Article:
Unformatted text preview: History of Bacteriology Leeuwenhock ­ first to see bacteria (animalcules), thought bacteria came about through spontaneous generation Jenner ­ first used the word “vaccination”, used cow ­pox to produce immunity to smallpox Semmelweis ­ proposed the washing of hands in between autopsy and birth deliveries Snow ­ observed cholera in London Redi ­ worked to disprove spontaneous generation by using meat in flasks and monitoring maggot populations on them Pasteur ­ father of microbiology, disproved spontaneous generation, discovered concept of attenuation of cultures Koch ­ father of diagnostic medicine; developed staining techniques, better culture media (agar); proved germ theory Gram ­ created staining techniques (crystal violet & safranin) Bacteriology Overview Selective media ­media that inhibits some bacteria and causes others to grow Differential media ­media that causes bacteria to grow with a distinctive appearance Bacteria are prokaryotic and grow by binary division Prokaryotic Cell Structures Peptidoglycan ­structure in the outer cell wall of bacteria Transpeptidases ­enzymes that bind peptidoglycan polymers, AKA Penicillin Binding Protein (PBP) Penicillin interferes with the linkage of peptidoglycans Lysozyme degrades peptidoglycans Gram Positive Cell Walls Thick peptidoglycan layer loss of peptidoglycan results in the formation of protoplast Gram Negative Cell Walls Thin peptidoglycan layer loss of peptidoglycan results in the formation of a spheroplast Periplasmic space between the inner and outer membrane is an active metabolic area (area of virulence) Outer membrane is only found in Gram Negative bacteria Outer membrane contains LPS (Lipopolysaccharide) molecules LPS contains: Lipid A, Core polysaccharide, and O antigen Lipid A is the endotoxin that stimulates immune response (Activates B cells) Lipid A is the toxic component known as endotoxin, released when cells are disrupted/dying Endotoxic shock ­immune response to the large release of Lipid A; only occurs in Gram Negative Endotoxic shock occurs in patients with septicemia Shwartz Man Phenomenom: Disseminated Intravascular Coagulation due to tissue necrosis which occurs after second encounter with enotoxin (Lipid A) External Structures of the Bacteria Cell Flagella ( ­trichous) ­allow movement (chemo taxis) Fimbriae (pili) ­ allow adherence to host F pili (sex pili) ­only on F+ cells, one way transfer cell to cell of DNA Capsule (glycocalyx) slime layer ­ protects bacteria from antibodies/antibiotics, antiphagocytic (not picked up by neutrophils) which gives it its virulence factor and allows growth on catheters. Capsule composition ­polysaccharides help to form biofilms Structures Internal to the Bacteria Cell Bacterial chromosome ­single copy, circular, double ­stranded DNA Plasmids ­extrachromosomal DNA with the ability to replicate independentlycontain genes with virulence traits (antibiotic resistant), never contain genes for growth of the micro organism under normal conditions, transferred from one bacteria to another Endospores ­produced only by certain Gram positive species, protect chromosomal DNA of organism, Sporulation and Germination are processes to produce spores Growth Requirements Obligate aerobe ­requires oxygen Obligate anaerobe ­oxygen is toxic to bacterium Facultative anaerobe ­able to grow with or without oxygen Temperature Requirements Psychrophile ­grows best in a cold environment (0 ­20° C) Mesophile ­grows best in moderate temperature (20° ­40° C) Thermopile ­grows best in warm or hot temperature (40° ­95° C), type that infects humans Phases of Growth Lag phase ­cells are gearing up (increasing in size, synthesizing, materials for division), adjusting to growth in media Log phase ­cells are dividing, phase where antibiotics are most effective Stationary phase ­number of living and dead cells continue to increase (live=death) Death phase ­“decline” phase, cells are dying faster than growing, cells convert to spore formers Extrachromosomal DNA Plasmids ­ (discussed above) one type is F ­plasmid which is the fertility factor which allows for DNA transfer Mechanism for DNA transfer Bacteria can repair minor DNA damage Transformation ­naked DNA is picked up from the environment, Griffith determined that encapsulated smooth colonies=virulent & non ­encapsulated rough colonies=avirulent, in summary: capsule production = virulence Conjugation: one way transfer of DNA through F pilus (sex pilus), F+ is donor cell, F ­ is recipient cell Transduction ­transfer of DNA o bacteria by a virus called bacteriophage (AKA phage), recombinant bacterial cell, previous host DNA get left behind conferring new traits on the host Lysis ­replication, expression, repackaging, then release of the viral DNA with lysis of the host cell Lysogeny ­insertion of viral DNA into the host’s chromosome, dormancy then excision later (Rash of scarlet fever and diphtheria toxin due to the bacteria being lysogenized) Immunology Terminology Antigen determinant (Epitope) ­part of the antigen which antibodies bind to Compliment: C3a ­inflammation draws neutrophils C3b ­opsinization C5a ­guide neutophils(chemotaxis) Opsonization ­binding of cells (by antibodies) to make them susceptible to phagocytosis Staphlococcus Intro Catalase positive Gram + due to thick peptidoglycan layer Halophilic ­grow in high concentration of salt SIDE NOTE: Nosocomial ­hospital acquired infection Coagulase converts fibrinogesn to fibrin ­bacteria can hide from immune response in a clot Staphylococcus Aureus Naturally occurring; normal flora Has capsule (virulent, protects bacteria and adheres to host tissue) Protein A ­prevents immune recognition and clearance by macrophages(binds Fc portion of IgG) Coagulase converts fibrinogesn to fibrin ­bacteria can hide from immune response in a clot Toxins damage membranes; causes β ­hemolysis on blood agar plates 2 exfoliative toxins ­staphylococcal scalded skin syndrome and ritters disease Associated with food poisoning, toxic shock syndrome toxin (TSST ­1) Superantigens ­(Exfoliative toxin A, TSST ­1, enterotoxins) stimulate massive nonspecific and proliferation of T ­cells, cytokines are released, causing tissue damage Staph can wall itself off Enzymes associated with Staph Aureus: Coagulase ­ helps bacteria to hide in clot Catalase ­ breaks down hydrogen pyroxide (prevents bacteria from free radicals) Fibrinolysin ­ dissolves clot so bacteria can escape clot Hyaluronidase ­ allows staph aureus to spread thru tissues Lipases ­ break down lipids, essential superficial skin infections Staphlococcus Epidermis Coagulase ­negative normal flora Opportunist Major cause of sub acute Endocarditis by colonizing heart values Form biofilms on catheters, shunts, synthetic material in the body Staphylococcus Saprophyticus Coagulase Negative Normal flora Opportunist Common cause of UTI’s Staphylococcal Food Poisoning Due to intoxication by an enterotoxin(specific toxin) in G.I. tract Heat stable, acid stable Caused by either staph aureus or staph epidermis Food does not taste or smell differently Reheating food destroys bacteria, but will not inactivate the heat stable toxin Treatment ­fluid and electrolyte replacement to prevent dehydration Coagulase ­Positive Staph Infections (Staph Aureus) Be familiar with the following issues but also know that Staph can spread to various areas Impetigo ­superficial skin infection Folliculitis ­inflammation of hair follicle (sty) skin infections Carbuncles ­multiple faruncles: wound infection Bacteremia ­staph bacteria in blood Acute Endocarditis ­due to virulent bacteria due to staph in blood circulation Sub acute Endocarditis ­due to less virulent bacteria (staph epidermis) Visual indicators of Endocarditis ­Janeway Lesions, Osler’s Nodes, Petechiae Staphylococcal Pneumonia ­not common, due to inhalation of foreign material with organism Empyema ­result of pneumonia, a walled off area of consolidation in lung, “cat under the rug” on x ­ray Lung infections Osteomyelitis ­infection of the bone Brodie’s Abscess ­Osteomyelitis in long bone bone infections Septic Arthritis ­effects mechanically, abnormal joints, prosthetic joints, patients with rheumatoid arthritis (Side note: 75% of sexually active people who present with septic arthritis are infected with gonorrhea) Treatment Penicillin and methicillin ­Staph is resistant to, which has led to MRSA (Methicillin Resistance Staph Aureaus) MRSA Superbug because of its resistance, looks like strep but proceeds quicker 2 types; CA ­Community acquired (most virulent) HA ­Hospital acquired CA ­MRSA carries Pantone ­Valentin (P ­V) leukocidia thru bacteriaphage which causes severe skin, soft tissue infection & necrotizing pneumonia CA ­MRSA effects healthy individuals, HA ­MRSA effects compromised individuals CA ­MRSA presents as faruncles, deep ­seated folliculitis, impetigo, abscesses or ecthyma Spread by skin to skin contact Vancomycin is the drug of last resort prevention: hand washing Streptococcus Gram + cocci Catalase negative Hemolytic type: β ­hemolysis= complete hemolysis (clear zone around colonies) α ­hemolysis= incomplete hemolysis (green zone) γ ­hemolysis= no hemolysis (no zone) Lancefield groupings ­ originally for differentiating β ­hemolytic strains, now used to group (Group A, B,C,F,G) Streptococcus pyrogenes Group A strep pus producing Gram + Virulence factor ­ M ­proteins prevent opsonization by complement C3b (prevents C3b binding), can’t remove organism Toxins and enzymes associated with Strep pyrogenes: 1. 2. 3. 4. 5. Streptococcal pyrogenic exotoxins: cause streptococcal toxic shock syndrome and scarlet fever(erythrogenic toxin) Streptolysin S: lyses erythrocytes, leukocytes and platelets, kills phagocytic cells Streptolysin O: lyses erythrocytes, leukocytes and platelets Streptokinases: AKA fibrolysin, lyses blood clots and fibrin deposits, facilitating rapid spread of Staph pyrogenes C5a peptidases: Degrades complement molecule C5a which results in reduced chemotaxis & activation of inflammatory cells Clinal conditions with Streptococcus pyrogenes Pharyngitis (Strep throat) Scarlet fever ­ due to strains being infected by a bacteriophage resulting in lysogeny (due to erythrogenic toxin) Strep is infected by virus portion is left behind prophase codes for erythrogenic toxin produces Scarlet Fever Pyoderma ­ 2 infections, Impetigo ­ pus forming, due to infected scratch, seen in 2 ­5 year olds Erysipelas ­ red skin Cellulitis ­ involves the skin and deeper tissues Necrotizing Fasciitis ­ “flesh eating” bacteria Streptococcal toxic shock syndrome Nonsuppurative Group A strep conditions Rheumatic fever ­ occurs once strep has entered blood stream, Most common in children 5 ­15, inflammatory condition effecting cardiac, joint, vascular, subcutaneous and CNS tissues, leads to autoimmunity (molecular mimicry), can cause problems with heart valves, characterized by Aschoff bodies Acute Glomerulonephritis (AGN) ­ characterized by edema, hypertension, proteinuria, hematuria Streptococcus agalactiae Group B strep Normal Flora Colonizes in the upper respiratory and genitourinary tracts Prior cause of Puerperal sepsis which infects the baby when passed thru birth canal Most common cause of meningitis and septicemia in newborns Factors influencing colonization of the infant ­ Low birth weight, premature birth, birth trauma Risk factors for developing neonatal disease ­ above factors and lack of maternal antibody against Group B strep Viridans Streptococci Produces green pigment on blood agar opportunistic infections bacteria are found on mucous membranes Normal flora: S. sanguis ­ sticks to damaged heart valves S. mutans ­ dental caries S. bovis ­ bacteremia Streptococcus pneumoniae a viridians streptococci has a complex polysaccharide capsule Polyvalent streptococcal vaccine ­ 23 of the most common strains Nonencapsulated colonies are not virulent and are responsible for otitis media Secretory IgA protease cleaves secretory IgA found in mucous in the lungs 500,000 cases of pneumococcal pneumonia each year (along with meningitis, otitis media & sinusitis) due to pneumococcal growth. inflammatory response leads to tissue damage which results in signs and symptoms of infection S. pneumonia is found in the throat and nasopharynx of healthy individuals Enterococcus Group D Normal flora in large intestine and genitourinary tract Extreme antibiotic resistance Nosocomial infection (hospital acquired) of blood and urinary tract Previously named Streptococcus faecalis and Streptococcus faecium ...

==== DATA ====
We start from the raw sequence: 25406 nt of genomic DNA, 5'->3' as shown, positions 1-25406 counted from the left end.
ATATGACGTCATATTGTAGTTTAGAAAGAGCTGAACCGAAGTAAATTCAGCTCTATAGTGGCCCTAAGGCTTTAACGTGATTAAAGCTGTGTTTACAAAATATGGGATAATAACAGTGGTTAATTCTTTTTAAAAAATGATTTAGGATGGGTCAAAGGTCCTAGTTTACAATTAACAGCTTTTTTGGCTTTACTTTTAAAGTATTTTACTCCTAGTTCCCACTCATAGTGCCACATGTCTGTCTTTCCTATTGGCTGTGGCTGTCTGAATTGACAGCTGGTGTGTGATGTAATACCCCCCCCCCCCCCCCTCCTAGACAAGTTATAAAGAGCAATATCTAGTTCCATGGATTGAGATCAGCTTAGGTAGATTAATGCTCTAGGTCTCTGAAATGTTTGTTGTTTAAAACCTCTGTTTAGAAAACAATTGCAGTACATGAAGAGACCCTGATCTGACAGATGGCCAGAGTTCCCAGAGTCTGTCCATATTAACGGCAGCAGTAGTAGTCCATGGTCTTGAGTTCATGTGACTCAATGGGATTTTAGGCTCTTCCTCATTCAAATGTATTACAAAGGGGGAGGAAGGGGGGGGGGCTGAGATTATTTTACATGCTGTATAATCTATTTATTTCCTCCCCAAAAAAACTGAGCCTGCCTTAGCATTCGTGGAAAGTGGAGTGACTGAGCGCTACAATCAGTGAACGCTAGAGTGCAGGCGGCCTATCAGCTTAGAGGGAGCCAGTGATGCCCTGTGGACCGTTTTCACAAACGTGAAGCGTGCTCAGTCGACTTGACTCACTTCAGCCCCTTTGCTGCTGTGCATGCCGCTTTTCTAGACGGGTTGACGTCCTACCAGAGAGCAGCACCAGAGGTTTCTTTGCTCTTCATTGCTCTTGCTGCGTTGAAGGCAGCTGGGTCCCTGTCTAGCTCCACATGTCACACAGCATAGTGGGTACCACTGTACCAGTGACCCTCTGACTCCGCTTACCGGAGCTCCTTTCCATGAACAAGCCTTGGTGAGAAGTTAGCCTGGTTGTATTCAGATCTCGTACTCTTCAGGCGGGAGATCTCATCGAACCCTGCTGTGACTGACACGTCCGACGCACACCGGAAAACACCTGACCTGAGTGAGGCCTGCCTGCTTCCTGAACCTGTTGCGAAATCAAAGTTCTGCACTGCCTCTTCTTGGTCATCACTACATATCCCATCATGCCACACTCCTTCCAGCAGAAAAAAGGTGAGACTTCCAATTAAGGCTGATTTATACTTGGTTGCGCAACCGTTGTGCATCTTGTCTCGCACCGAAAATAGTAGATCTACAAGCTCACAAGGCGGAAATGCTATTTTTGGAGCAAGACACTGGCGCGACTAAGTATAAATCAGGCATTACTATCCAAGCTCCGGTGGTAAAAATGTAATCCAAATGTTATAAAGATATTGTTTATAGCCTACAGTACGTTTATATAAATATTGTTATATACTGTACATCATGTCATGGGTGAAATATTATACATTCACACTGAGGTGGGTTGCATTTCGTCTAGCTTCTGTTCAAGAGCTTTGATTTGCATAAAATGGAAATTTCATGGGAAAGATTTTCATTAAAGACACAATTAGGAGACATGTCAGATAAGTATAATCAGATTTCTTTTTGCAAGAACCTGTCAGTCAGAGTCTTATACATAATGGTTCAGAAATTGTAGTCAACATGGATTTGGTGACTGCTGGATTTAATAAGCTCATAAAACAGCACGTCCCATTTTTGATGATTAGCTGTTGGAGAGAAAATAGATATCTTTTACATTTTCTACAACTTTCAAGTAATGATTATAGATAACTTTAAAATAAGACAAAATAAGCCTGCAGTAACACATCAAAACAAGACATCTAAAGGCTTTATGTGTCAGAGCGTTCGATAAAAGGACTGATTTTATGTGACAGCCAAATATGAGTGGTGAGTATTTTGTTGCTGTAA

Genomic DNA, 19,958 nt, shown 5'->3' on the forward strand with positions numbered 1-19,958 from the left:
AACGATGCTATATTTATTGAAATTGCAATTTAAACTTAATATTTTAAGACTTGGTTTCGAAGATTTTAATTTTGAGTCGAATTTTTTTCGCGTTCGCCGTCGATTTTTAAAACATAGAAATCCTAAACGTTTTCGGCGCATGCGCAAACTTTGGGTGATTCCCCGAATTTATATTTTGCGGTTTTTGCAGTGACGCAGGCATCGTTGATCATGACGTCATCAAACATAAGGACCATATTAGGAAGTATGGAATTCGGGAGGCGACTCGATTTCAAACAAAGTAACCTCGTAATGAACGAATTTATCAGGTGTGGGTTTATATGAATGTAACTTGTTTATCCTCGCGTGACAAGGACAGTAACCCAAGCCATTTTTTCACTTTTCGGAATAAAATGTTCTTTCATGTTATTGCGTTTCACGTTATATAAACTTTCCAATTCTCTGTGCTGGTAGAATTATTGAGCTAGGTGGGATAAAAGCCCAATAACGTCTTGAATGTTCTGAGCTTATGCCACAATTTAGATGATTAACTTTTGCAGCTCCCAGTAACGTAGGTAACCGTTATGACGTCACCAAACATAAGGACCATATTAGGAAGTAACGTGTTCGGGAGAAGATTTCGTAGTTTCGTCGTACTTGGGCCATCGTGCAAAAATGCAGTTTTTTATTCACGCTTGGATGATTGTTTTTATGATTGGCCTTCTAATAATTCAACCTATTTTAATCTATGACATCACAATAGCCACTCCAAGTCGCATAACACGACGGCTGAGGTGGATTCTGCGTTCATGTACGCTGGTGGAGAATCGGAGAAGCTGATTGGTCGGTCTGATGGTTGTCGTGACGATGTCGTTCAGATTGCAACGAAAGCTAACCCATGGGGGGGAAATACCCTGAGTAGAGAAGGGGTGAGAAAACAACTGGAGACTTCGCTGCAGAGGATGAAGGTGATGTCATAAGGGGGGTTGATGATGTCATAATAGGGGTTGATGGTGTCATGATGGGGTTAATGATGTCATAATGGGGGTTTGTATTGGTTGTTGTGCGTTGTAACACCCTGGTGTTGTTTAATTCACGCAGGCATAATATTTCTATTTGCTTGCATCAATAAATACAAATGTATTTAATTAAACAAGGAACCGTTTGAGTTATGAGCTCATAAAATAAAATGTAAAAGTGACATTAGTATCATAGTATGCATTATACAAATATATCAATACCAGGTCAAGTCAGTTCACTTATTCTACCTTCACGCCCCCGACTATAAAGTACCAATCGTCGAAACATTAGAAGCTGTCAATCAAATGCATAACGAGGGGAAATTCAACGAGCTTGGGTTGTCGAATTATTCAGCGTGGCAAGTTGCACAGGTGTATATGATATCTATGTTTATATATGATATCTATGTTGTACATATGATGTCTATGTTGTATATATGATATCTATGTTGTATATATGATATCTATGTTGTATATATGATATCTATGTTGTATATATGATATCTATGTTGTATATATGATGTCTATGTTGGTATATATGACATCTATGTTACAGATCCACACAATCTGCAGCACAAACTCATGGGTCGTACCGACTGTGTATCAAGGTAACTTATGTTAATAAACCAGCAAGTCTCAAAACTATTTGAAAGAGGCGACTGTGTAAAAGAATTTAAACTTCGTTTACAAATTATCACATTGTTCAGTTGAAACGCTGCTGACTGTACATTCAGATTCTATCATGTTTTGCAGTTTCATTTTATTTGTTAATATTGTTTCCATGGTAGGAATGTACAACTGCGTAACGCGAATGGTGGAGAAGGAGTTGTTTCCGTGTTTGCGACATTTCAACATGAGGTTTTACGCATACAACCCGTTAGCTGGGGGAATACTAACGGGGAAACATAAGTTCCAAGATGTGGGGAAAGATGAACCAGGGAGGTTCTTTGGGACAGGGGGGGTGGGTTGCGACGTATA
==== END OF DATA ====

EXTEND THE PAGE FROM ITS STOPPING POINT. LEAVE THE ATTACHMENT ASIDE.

View Full Document

This note was uploaded on 05/03/2011 for the course BIO 1 taught by Professor Paul during the Spring '11 term at Palmer Chiropractic.

Ask a homework question - tutors are online